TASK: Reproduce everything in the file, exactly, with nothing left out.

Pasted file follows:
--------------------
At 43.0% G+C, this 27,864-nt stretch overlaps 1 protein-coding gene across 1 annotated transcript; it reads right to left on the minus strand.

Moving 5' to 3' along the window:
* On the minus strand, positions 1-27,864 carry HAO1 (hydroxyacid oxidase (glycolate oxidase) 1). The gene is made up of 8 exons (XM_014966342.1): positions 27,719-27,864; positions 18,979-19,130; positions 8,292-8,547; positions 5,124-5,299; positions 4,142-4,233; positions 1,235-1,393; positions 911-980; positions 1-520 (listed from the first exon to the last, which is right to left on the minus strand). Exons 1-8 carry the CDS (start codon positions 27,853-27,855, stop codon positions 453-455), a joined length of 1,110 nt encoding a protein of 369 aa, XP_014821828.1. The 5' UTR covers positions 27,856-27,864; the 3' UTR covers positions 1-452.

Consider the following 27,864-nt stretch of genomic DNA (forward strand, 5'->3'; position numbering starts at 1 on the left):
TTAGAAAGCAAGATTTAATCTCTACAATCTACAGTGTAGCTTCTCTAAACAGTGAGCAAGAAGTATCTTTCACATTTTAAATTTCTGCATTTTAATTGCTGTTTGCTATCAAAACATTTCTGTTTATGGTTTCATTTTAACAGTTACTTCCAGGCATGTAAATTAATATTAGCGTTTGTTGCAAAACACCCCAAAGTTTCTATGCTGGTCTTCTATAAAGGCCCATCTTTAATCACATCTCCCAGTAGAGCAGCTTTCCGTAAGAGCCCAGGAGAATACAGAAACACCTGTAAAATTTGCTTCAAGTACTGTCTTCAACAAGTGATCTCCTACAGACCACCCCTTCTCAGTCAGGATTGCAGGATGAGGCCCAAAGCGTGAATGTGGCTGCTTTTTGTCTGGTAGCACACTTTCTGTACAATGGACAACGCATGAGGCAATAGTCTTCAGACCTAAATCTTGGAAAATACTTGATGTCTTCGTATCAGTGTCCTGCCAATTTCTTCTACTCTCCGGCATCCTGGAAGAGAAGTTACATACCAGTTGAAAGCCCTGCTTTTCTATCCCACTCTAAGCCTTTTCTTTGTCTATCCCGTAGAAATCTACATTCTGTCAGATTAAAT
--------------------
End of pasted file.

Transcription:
At 43.0% G+C, this 27,864-nt stretch overlaps 1 protein-coding gene across 1 annotated transcript; it reads right to left on the minus strand.

Moving 5' to 3' along the window:
* On the minus strand, positions 1-27,864 carry HAO1 (hydroxyacid oxidase (glycolate oxidase) 1). The gene is made up of 8 exons (XM_014966342.1): positions 27,719-27,864; positions 18,979-19,130; positions 8,292-8,547; positions 5,124-5,299; positions 4,142-4,233; positions 1,235-1,393; positions 911-980; positions 1-520 (listed from the first exon to the last, which is right to left on the minus strand). Exons 1-8 carry the CDS (start codon positions 27,853-27,855, stop codon positions 453-455), a joined length of 1,110 nt encoding a protein of 369 aa, XP_014821828.1. The 5' UTR covers positions 27,856-27,864; the 3' UTR covers positions 1-452.

Consider the following 27,864-nt stretch of genomic DNA (forward strand, 5'->3'; position numbering starts at 1 on the left):
TTAGAAAGCAAGATTTAATCTCTACAATCTACAGTGTAGCTTCTCTAAACAGTGAGCAAGAAGTATCTTTCACATTTTAAATTTCTGCATTTTAATTGCTGTTTGCTATCAAAACATTTCTGTTTATGGTTTCATTTTAACAGTTACTTCCAGGCATGTAAATTAATATTAGCGTTTGTTGCAAAACACCCCAAAGTTTCTATGCTGGTCTTCTATAAAGGCCCATCTTTAATCACATCTCCCAGTAGAGCAGCTTTCCGTAAGAGCCCAGGAGAATACAGAAACACCTGTAAAATTTGCTTCAAGTACTGTCTTCAACAAGTGATCTCCTACAGACCACCCCTTCTCAGTCAGGATTGCAGGATGAGGCCCAAAGCGTGAATGTGGCTGCTTTTTGTCTGGTAGCACACTTTCTGTACAATGGACAACGCATGAGGCAATAGTCTTCAGACCTAAATCTTGGAAAATACTTGATGTCTTCGTATCAGTGTCCTGCCAATTTCTTCTACTCTCCGGCATCCTGGAAGAGAAGTTACATACCAGTTGAAAGCCCTGCTTTTCTATCCCACTCTAAGCCTTTTCTTTGTCTATCCCGTAGAAATCTACATTCTGTCAGATTAAAT